Monthly Archives: November 2007

Podcast: Trent Loos, of Rural Route Radio, Interviews Dr. Terry Etherton

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This interview with Terry Etherton and Trent Loos took place on November 28, 2007. Rural Route is a one-hour radio show aimed at bridging rural and urban America. Each weekday the program looks at the key issues affecting our nation and explores what they mean for those involved in agriculture and those that derive the benefits of products produced by America’s farmers and ranchers. Rural Route is hosted by Trent Loos, a sixth generation U.S. rancher based in Central Nebraska. Other regular on-air personalities include Kyle Bauer (five days a week), Duane Toews (on Fridays) and Hank Vogler (on Mondays). This way for more information about Trent Loos and Rural Route Radio.

Milk Label Issue Comes to a Boil in Pennsylvania

Published in Farmshine (November 16, 2007 issue)

YORK, Pa. – The milk labeling issue has been simmering in Pennsylvania, and now it’s come to a full rolling boil. Controversial headlines moved quickly from local to national this week, calling attention to the reaction of Rutter’s Dairy, based here in York, to the Pennsylvania Department of Agriculture’s ban on “absence labeling” of milk sold in the Commonwealth. Continue reading Milk Label Issue Comes to a Boil in Pennsylvania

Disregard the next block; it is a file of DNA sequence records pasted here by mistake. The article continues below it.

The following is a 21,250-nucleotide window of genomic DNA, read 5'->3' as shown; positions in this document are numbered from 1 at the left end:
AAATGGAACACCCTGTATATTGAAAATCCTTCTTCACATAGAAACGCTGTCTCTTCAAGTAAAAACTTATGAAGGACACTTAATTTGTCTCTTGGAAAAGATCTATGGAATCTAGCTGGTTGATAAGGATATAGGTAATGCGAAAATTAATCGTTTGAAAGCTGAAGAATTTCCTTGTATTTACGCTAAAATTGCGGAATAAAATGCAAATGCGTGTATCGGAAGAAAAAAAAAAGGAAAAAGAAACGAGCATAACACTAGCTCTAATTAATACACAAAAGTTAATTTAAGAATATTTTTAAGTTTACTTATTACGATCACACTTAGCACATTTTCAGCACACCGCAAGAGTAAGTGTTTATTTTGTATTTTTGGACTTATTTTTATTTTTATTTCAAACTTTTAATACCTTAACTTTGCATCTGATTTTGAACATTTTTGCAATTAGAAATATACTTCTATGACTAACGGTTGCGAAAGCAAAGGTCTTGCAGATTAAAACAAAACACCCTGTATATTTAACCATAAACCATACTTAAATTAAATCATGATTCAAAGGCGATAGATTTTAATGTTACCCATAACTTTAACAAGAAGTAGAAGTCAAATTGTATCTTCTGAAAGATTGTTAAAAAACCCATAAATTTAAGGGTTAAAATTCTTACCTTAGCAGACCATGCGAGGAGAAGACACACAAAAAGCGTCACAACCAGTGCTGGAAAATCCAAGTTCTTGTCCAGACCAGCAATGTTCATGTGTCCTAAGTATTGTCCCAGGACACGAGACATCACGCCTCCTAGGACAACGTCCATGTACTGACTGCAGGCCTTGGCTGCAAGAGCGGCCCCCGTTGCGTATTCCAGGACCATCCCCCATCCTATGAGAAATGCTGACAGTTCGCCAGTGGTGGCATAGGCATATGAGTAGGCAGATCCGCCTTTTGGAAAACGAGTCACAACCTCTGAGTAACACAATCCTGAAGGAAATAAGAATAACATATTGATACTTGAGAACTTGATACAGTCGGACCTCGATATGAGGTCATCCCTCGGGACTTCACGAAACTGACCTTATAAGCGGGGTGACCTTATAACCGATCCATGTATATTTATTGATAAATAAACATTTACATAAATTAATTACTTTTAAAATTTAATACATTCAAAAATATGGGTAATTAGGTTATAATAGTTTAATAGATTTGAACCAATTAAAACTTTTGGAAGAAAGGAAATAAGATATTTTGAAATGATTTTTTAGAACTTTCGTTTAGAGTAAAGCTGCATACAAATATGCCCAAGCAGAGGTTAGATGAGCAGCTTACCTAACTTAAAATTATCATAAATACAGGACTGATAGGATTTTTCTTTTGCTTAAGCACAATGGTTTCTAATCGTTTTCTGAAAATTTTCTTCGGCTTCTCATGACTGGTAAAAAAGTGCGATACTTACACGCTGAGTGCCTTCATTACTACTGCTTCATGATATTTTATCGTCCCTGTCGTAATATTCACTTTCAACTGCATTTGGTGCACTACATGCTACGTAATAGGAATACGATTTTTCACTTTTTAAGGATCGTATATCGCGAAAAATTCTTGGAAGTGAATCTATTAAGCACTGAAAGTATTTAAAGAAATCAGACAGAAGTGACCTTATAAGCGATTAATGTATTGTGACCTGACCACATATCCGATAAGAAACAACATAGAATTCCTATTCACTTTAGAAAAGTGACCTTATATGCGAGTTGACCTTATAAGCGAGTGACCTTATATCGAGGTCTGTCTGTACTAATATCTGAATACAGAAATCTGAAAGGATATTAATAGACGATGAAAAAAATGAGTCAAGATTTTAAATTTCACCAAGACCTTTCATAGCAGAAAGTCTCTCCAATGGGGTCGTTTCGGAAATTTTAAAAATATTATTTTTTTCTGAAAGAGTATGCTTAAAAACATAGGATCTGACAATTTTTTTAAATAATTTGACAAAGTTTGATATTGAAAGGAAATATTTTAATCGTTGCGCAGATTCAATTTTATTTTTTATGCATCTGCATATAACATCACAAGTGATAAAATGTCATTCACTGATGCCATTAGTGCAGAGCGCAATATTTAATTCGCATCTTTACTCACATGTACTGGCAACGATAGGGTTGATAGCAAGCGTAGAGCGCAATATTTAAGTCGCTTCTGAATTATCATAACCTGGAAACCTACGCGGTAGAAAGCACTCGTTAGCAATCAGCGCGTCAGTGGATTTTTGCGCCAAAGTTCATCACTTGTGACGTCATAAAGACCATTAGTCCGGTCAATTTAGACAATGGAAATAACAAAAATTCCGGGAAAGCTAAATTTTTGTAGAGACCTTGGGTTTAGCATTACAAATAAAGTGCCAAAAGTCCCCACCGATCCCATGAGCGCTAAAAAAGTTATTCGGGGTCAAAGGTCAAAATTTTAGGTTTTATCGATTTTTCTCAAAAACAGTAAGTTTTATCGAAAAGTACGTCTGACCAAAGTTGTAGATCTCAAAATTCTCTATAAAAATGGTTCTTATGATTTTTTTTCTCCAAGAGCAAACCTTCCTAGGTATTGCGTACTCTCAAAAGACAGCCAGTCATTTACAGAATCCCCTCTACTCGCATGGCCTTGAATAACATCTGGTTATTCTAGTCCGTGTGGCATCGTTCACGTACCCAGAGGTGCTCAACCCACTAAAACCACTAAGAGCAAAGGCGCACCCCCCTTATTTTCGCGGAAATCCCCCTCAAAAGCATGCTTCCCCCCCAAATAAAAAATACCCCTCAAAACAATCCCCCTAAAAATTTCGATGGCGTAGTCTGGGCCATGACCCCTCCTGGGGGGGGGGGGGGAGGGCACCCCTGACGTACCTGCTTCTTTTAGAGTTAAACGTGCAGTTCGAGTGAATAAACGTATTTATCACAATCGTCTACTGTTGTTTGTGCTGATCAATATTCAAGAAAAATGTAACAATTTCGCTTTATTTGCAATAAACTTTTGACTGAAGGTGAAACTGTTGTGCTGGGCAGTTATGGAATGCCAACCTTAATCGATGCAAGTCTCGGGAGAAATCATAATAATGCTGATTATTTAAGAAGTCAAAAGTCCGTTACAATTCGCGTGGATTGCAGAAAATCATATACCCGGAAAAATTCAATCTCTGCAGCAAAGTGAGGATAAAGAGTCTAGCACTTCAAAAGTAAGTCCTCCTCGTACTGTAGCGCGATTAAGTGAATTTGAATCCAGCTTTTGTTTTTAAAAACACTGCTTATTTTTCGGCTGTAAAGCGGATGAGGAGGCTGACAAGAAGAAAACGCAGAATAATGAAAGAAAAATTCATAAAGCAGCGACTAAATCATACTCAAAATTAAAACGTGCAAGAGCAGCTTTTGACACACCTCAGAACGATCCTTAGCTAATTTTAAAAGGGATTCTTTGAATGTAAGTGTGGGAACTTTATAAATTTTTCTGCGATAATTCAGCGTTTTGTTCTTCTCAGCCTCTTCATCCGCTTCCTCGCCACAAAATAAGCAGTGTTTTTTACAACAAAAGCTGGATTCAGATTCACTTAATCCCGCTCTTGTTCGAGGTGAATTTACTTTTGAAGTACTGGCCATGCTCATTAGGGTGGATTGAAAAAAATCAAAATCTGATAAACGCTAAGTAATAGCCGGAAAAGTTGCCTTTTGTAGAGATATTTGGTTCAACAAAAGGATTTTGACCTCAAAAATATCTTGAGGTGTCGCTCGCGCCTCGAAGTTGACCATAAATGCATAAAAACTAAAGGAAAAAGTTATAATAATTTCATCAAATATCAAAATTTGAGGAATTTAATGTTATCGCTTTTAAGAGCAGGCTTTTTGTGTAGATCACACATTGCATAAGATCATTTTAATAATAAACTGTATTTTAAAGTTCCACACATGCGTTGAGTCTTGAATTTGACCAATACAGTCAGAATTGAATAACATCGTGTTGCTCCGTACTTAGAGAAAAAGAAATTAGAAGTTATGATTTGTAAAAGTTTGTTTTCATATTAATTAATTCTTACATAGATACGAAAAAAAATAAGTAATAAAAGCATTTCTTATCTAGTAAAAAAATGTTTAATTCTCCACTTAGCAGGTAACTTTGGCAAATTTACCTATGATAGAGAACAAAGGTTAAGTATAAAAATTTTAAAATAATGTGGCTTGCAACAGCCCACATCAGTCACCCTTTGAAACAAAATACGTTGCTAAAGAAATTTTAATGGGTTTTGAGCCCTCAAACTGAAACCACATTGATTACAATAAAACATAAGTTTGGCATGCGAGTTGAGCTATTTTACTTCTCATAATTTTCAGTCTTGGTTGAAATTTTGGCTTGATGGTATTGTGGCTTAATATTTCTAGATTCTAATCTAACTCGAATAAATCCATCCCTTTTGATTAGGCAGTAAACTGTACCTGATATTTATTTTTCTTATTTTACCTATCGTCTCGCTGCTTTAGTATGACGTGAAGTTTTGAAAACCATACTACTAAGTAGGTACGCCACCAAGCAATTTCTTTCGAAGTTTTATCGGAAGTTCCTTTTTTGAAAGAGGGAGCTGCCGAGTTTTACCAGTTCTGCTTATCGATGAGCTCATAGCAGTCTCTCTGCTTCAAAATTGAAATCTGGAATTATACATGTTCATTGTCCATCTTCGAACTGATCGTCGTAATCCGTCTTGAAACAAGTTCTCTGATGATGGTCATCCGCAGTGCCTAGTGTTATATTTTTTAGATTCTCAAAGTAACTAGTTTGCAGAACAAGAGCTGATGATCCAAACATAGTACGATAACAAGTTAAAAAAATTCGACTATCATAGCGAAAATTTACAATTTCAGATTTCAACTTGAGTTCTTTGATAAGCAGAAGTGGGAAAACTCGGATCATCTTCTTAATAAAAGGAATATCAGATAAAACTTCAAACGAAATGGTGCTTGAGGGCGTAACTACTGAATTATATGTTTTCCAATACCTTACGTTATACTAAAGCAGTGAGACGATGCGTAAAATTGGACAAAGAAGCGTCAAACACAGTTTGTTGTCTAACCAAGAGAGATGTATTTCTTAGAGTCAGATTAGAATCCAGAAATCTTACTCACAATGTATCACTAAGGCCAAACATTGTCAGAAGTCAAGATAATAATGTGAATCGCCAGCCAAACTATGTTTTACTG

Rutter Hormone Stutter

Daniel Brandt
Dairy Farmer, Annville, PA
PA Holstein Association State Director
Lebanon County Farm Bureau Director

In Todd Rutter’s little rant in the November 9th Harrisburg Patriot News, it is shameful that he had no scientific documents to back up his claims. It was a short story of propaganda. It contained no facts at all, only Todd’s hearsay. He holds the public ransom with his words and could care less about keeping the public safe. It is obvious his labeling practices are a money-making grab for him. Continue reading Rutter Hormone Stutter


Terry D. Etherton

Scientists have made impressive strides in developing new biotechnologies for agriculture since the onset of the modern era of biotechnology in 1973 (reviewed in Metabolic Modifiers, 1994; Etherton et al., 2003, American Dietetic Association, 2006). Biotechnologies that enhance productivity and productive efficiency (feed consumed/unit of output) have been developed and approved for commercial use. Development and adoption of novel biotechnologies will be crucial in meeting the challenge of producing enough food for a growing world population while minimizing and reducing impacts on the environment (reviewed in Metabolic Modifiers, 1994) Continue reading THE FUTURE OF FOOD BIOTECHNOLOGY